Studying in Paris is also a great opportunity to start or improve French language skills, which could bolster students’ CVs.
Queen Marys’ tech-focused LL.M. is taught in English, but the school also runs a bilingual program in the city with Université Paris 1 Panthéon-Sorbonne, taught in both French and English.
Gray says that so-called “soft skills” like communication give students an advantage on the jobs market. “They develop cross-cultural skills and international consciousness, as well as an understanding of others, which go hand-in-hand with gaining an international network of friends and contacts,” she says.
For many LL.M. students, the city itself is an attraction. Paris is iconic, with untold opportunities to enjoy life outside of the classroom. From the architecture to the world-renowned museums and art galleries, to the haute couture and haute cuisine, students enjoy time exploring the city with classmates.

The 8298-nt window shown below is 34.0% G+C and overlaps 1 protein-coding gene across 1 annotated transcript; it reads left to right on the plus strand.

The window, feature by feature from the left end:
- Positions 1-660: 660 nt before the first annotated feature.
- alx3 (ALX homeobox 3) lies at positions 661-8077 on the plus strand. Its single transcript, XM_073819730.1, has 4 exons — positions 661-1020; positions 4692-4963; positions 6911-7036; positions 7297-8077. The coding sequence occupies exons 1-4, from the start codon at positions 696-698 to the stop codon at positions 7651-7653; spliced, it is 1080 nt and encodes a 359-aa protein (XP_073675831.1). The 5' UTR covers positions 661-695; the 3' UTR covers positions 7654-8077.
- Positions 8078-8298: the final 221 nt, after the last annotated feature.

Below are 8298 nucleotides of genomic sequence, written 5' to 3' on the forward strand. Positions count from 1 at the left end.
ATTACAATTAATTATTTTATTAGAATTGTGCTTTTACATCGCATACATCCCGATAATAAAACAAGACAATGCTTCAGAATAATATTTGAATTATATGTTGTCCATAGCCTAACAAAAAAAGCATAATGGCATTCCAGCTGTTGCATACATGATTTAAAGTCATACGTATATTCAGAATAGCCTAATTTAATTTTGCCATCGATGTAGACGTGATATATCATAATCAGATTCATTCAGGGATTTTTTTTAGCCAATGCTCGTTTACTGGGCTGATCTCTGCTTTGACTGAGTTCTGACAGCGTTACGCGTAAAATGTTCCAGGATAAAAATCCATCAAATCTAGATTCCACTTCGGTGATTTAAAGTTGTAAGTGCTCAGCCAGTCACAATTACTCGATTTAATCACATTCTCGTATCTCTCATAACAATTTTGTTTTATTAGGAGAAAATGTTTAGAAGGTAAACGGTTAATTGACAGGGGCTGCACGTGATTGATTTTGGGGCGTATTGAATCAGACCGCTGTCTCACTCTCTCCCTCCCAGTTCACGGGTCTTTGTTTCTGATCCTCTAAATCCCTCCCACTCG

“A croissant first thing in the morning or an “apero” after class, preference for the right or left bank, art or sport, there is something for everyone,” says Gray.
Sciences Po’s de Roux adds: “The French capital is jam-packed with highlights all year round: exhibitions, sporting events, unmissable festivals, great gastronomic events, family-friendly activities and more.”
The school’s campus is located in the Saint-Germain-des-Prés district, five minutes from the Louvre Museum and the Latin Quarter, and close to many other monuments and the major institutions of the French Republic.